Of course, Canada’s strong performance may be partially attributed to its immigrant selection policies. For example, prospective immigrants receive points for job skills, education levels and proficiency in English or French — the two official languages. Overall, the Comprehensive Ranking System favours immigrants who are more likely to easily integrate into the Canadian economy.
Nevertheless, there are many instances around the world where immigrants who share the same cultural background and family characteristics do markedly better or worse in different national contexts. Research suggests that Canadian immigrants do particularly well even after controlling for the pronounced influence of socio-economic status.
In which schools do immigrants thrive?
Our research suggests that immigrant student outcomes are influenced by a complex array of factors and school system characteristics. For example, immigrants who are older than 12 tend to experience a “late arrival” penalty due to their language difficulties — underscoring the need for intensive language supports.
Immigrants also tend to be particularly at risk within schools with a concentration of socioeconomically disadvantaged students. In fact, the OECD, which is responsible for the administration of PISA, argues: “It is not the concentration of immigrant students in a school but, rather, the concentration of socioeconomic disadvantage in a school that hinders student achievement.”
Lastly, immigrant students tend to perform well when they are provided appropriate school resources and accommodated, as much as possible, within mainstream educational settings — a result that underscores the importance of school inclusion practices.
The ‘accommodation approach’
Collectively, a broad scan of provincial education systems suggests a marked preference for culturally-sensitive integration approaches that preserve the cultural identities of diverse populations. This is in direct contrast to the assimilationist approach to immigration that existed in Canada before the 1960s.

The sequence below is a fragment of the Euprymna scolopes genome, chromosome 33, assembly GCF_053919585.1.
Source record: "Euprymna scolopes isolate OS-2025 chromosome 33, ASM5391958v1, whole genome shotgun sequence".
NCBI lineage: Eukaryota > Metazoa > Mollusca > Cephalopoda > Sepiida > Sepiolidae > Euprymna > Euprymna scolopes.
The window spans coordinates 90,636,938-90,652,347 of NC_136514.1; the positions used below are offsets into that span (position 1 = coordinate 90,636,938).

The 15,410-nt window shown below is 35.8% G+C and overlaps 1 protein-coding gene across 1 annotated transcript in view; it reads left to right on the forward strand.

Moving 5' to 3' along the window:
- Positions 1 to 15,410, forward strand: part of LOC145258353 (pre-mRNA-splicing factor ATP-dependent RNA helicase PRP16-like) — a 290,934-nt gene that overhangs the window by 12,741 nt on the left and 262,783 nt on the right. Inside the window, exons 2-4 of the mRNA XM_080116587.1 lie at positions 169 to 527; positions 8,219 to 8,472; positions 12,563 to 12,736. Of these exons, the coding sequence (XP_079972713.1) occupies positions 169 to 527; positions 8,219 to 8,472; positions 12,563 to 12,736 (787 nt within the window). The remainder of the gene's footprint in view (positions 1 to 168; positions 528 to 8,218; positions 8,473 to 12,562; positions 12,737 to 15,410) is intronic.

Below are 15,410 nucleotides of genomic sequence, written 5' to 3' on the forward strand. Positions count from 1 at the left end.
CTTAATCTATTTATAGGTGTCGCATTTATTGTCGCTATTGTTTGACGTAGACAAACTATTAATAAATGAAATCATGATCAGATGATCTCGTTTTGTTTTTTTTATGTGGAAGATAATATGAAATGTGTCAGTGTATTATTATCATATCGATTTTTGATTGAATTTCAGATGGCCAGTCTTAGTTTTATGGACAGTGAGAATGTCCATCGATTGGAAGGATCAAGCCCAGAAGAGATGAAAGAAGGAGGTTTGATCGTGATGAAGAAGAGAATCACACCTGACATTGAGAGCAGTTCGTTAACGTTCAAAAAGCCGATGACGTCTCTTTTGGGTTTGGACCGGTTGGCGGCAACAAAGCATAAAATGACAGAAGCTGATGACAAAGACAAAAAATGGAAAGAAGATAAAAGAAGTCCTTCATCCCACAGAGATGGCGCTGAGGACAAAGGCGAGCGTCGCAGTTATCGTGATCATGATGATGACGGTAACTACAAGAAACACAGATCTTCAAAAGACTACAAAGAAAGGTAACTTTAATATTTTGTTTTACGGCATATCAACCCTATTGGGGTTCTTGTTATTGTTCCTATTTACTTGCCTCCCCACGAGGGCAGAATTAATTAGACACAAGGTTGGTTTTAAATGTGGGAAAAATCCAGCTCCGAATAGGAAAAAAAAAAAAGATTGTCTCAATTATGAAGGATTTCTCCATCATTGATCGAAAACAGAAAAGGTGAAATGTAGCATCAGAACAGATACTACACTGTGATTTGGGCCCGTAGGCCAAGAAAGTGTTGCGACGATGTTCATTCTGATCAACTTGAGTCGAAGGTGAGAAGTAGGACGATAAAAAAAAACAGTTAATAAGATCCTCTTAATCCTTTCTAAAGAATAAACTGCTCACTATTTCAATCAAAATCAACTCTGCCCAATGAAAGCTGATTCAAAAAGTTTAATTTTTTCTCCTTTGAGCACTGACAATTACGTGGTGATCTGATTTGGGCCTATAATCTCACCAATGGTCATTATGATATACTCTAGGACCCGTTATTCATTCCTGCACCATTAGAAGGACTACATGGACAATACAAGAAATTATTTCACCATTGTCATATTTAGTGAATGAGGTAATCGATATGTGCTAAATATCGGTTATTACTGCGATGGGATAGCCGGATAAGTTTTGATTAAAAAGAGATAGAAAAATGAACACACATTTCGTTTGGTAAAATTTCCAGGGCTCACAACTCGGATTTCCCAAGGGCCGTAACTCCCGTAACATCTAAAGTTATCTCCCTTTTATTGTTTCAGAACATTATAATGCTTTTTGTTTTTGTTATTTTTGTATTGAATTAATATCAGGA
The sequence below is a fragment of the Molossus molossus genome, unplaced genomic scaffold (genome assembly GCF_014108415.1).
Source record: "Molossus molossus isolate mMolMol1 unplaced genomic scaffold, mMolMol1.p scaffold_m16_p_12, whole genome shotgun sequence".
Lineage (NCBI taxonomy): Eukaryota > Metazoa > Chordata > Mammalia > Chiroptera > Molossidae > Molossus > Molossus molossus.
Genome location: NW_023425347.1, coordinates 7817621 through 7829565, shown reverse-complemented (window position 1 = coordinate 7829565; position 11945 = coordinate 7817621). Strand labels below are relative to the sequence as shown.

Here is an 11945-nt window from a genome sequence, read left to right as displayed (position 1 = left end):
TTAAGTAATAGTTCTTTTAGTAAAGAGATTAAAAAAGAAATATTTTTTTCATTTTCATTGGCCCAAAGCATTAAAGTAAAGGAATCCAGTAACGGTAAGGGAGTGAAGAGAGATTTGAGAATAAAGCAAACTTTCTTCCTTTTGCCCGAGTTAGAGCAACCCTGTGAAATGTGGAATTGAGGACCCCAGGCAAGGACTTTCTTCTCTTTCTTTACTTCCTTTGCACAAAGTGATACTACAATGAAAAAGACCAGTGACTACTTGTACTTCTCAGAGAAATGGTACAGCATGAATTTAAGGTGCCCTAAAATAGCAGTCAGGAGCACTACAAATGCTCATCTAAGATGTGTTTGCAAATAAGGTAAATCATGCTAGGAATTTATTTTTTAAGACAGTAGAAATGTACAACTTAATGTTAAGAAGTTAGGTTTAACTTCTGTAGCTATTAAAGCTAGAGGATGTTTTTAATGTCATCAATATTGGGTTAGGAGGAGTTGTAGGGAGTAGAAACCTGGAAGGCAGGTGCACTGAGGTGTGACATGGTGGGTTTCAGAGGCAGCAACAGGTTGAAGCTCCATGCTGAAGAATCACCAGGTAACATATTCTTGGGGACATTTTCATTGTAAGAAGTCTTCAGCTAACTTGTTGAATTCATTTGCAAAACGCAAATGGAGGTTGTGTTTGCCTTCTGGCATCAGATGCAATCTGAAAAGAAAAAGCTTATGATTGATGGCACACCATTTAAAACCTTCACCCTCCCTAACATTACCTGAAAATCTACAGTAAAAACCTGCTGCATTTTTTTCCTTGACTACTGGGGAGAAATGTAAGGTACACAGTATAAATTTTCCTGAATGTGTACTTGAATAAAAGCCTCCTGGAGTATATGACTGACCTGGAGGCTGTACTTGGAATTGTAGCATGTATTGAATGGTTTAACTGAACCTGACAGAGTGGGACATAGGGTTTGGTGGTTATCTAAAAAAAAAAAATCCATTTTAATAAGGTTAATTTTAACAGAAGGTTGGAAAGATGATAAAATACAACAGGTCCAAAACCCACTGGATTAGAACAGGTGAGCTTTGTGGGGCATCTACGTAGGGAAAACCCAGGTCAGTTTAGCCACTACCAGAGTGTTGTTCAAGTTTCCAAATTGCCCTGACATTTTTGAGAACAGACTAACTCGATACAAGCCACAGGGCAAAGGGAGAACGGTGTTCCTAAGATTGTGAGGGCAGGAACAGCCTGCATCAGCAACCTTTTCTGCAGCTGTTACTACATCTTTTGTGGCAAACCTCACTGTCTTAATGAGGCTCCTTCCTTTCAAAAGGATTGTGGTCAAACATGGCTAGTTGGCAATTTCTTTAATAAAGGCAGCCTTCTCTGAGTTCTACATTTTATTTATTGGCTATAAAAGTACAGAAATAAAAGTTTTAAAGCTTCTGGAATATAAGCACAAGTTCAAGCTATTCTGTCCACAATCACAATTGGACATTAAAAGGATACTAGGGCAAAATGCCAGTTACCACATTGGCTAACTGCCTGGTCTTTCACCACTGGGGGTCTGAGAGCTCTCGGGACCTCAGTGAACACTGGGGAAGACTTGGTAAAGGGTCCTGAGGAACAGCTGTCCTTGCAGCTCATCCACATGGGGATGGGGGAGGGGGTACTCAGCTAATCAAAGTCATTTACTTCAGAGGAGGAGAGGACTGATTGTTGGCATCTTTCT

In many respects, education policies tend to underscore a preference for fairly broad accommodations within provincial school systems. This approach is also reinforced by teacher education institutions across the country, which emphasise the importance of teaching practices (or pedagogy) and curricula that respect ethnic and cultural diversity.
Canada is best characterised as a culturally pluralistic society, in that minority groups are able to maintain their unique cultural identities and values within the dominant culture of non-immigrant Anglophones and Francophones. Although our non-immigrant population is fairly dispersed — particularly within Canadian urban centres — it would be naïve to suggest teachers’ pedagogical approaches are not geared towards this dominant group.
Indeed, the famous Russian cognitive psychologist Lev Vygotsky astutely noted almost 100 years ago that the practice of pedagogy has always adopted a particular social pattern in accordance with the dominant social class guiding its interests. How teachers, school administrators and provincial education systems address the challenge of promoting culturally effective pedagogy, through the promotion of evidence-based policies and against the backdrop of international achievement standards — this remains a pressing challenge for our future.
This article was originally published on The Conversation.
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The opinions expressed here are the authors’ own; they do not necessarily reflect the views of UNU.